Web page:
By Brian Gary @ Ken Stone
The lore of YouTube states that its founders were disappointed with the paucity of video sharing outlets on the web, so in silicon maverick style they built one. In short order their creation--YouTube--was heralded as the democratization of broadcasting and with Google's acquisition of it, it's fast becoming ubiquitous. Like all of the content distribution outlets it too pushes the legal bounds of copyright and intellectual property, but on the flip side, it offers a unique way to reach an audience. For example, during the last hiatus the producers of ABCs Lost seeded videos onto YouTube to fuel the show's Lost Experience online and the BBC just announced that it will stream three channels of content on the site. So, a gazillion videos already stream on the YouTube, why not throw your hat into the ring, too.
Thursday, November 20, 2008
Monday, November 10, 2008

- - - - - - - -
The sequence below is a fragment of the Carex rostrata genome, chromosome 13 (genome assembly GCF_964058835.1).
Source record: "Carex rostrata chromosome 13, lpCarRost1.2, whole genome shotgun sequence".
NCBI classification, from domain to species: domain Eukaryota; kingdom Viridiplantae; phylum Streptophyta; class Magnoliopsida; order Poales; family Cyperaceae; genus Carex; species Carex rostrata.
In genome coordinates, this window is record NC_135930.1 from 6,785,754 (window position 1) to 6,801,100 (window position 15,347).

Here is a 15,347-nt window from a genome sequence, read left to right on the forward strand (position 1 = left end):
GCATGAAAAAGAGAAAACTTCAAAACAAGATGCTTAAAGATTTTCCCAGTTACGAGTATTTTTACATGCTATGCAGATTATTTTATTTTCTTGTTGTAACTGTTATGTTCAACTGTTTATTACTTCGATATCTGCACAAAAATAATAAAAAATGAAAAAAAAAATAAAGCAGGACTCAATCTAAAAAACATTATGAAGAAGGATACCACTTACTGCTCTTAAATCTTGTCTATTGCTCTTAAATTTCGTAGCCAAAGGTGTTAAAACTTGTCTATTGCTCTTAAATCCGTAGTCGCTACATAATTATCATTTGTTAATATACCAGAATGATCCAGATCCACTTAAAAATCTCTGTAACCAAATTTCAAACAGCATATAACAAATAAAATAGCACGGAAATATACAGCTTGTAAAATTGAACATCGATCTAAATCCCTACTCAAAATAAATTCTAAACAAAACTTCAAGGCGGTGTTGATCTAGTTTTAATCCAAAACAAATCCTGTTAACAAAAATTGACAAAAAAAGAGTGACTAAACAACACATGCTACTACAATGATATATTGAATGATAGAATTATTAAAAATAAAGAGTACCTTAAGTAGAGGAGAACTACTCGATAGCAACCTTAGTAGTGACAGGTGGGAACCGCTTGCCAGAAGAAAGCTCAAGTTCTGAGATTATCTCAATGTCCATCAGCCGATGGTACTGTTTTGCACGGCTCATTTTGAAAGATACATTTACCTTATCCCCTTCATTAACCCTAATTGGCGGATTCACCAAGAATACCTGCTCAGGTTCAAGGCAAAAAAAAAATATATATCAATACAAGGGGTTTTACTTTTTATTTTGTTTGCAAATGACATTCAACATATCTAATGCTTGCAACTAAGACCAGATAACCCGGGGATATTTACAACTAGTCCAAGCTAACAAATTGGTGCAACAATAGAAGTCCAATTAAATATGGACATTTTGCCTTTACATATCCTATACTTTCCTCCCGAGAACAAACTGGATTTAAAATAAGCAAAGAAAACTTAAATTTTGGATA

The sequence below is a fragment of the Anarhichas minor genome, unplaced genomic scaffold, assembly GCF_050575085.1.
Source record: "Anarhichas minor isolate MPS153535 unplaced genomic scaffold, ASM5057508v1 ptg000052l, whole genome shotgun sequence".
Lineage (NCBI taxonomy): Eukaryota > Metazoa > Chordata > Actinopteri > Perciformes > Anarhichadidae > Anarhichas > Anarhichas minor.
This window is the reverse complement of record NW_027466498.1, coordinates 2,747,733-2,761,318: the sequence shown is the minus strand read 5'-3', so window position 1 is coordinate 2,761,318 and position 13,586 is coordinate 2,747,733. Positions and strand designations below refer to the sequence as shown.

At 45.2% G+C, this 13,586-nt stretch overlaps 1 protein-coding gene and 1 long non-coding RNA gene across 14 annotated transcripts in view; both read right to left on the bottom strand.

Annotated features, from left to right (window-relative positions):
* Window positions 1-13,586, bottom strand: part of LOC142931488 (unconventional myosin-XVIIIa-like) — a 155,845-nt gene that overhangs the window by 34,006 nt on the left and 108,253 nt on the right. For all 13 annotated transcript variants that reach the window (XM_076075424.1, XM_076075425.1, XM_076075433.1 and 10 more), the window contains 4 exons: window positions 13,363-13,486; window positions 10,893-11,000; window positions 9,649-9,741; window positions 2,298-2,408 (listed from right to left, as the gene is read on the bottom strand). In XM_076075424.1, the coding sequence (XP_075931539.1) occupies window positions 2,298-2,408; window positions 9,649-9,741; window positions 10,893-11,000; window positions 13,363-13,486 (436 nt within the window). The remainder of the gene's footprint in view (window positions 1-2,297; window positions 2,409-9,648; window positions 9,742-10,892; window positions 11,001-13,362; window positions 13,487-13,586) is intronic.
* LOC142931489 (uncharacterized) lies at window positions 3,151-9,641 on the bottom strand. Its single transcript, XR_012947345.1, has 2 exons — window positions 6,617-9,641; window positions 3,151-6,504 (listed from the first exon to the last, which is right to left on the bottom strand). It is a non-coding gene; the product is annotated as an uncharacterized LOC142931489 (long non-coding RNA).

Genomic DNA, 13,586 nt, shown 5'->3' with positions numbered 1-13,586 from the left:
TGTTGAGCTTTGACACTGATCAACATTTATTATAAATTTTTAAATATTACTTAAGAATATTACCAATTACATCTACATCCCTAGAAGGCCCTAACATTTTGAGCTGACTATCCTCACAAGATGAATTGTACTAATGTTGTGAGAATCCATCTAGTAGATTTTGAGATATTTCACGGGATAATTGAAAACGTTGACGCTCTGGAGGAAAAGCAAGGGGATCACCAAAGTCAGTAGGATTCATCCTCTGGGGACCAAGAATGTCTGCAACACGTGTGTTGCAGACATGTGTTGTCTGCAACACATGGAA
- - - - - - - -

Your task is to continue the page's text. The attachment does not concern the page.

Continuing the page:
by Ken Stone
Awhile ago I published several articles on moving video from FCP to the web using H.264, one article was based on QuickTime and the other Compressor. These processes do work well, but there are a number of steps that you must go through and a number of settings that need to be adjusted. Could there be an easier way to create H.264 movies for the web?
DVcreators.net has release an application that does most of the work for us and also has some additional cool features. It's called DV Kitchen but don't let the name fool you, it works with all video formats, including HD.
Posted by David Emerick at 8:13 AM